NYT columnist David Leonhardt told readers that:
"For the United States, the No. 1 problem with China’s economy is probably intellectual property theft."
Both parts of this assertion are questionable. First, the notion of "intellectual property theft" only exists relative to specific intellectual property laws. China's laws are not the same as those in the United States, so much of the unauthorized use of creative and intellectual work in China may not be in violation of China's laws and therefore is not "theft."
More importantly, the enforcement of U.S.-type patent and copyright protections would lead to much higher prices for items like prescription drugs, computers, and computer software. This would slow growth in China, meaning its imports from the United States would increase less rapidly than if it did not respect U.S.-type patents and copyrights.
The increased outflow from China of payments for royalties and licensing fees would also tend to depress the value of the yuan compared to where it would otherwise be. This means that Chinese manufactured goods would sell for lower prices relative to U.S. manufactured goods. This would be a bad outcome from the standpoint of U.S. manufacturing workers.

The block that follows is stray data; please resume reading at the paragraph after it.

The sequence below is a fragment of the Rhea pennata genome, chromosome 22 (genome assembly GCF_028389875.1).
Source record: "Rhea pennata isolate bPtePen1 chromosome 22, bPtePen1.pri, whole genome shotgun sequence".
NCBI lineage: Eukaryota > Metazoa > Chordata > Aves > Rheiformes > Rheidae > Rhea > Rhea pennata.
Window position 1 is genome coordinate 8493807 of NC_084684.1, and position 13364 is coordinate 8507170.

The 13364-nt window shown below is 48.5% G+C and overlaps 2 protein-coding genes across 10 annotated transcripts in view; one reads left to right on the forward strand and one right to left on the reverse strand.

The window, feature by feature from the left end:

In short, the failure of China to enforce U.S.-type protections for intellectual property may be a problem for people who would benefit from patent fees and royalties from copyrights, it does not follow that the United States as a whole is harmed by China's free market approach.
It is also worth noting that, unlike the removal of protectionist barriers in China, which could lead to large gains for Chinese consumers, the imposition of stronger intellectual property rules will lead to much higher consumer prices. This is important because consumers would be a potential ally in the removal of import tariffs or quotas. They are likely to be strongly opposed to more rigorous protections of patents and copyrights.
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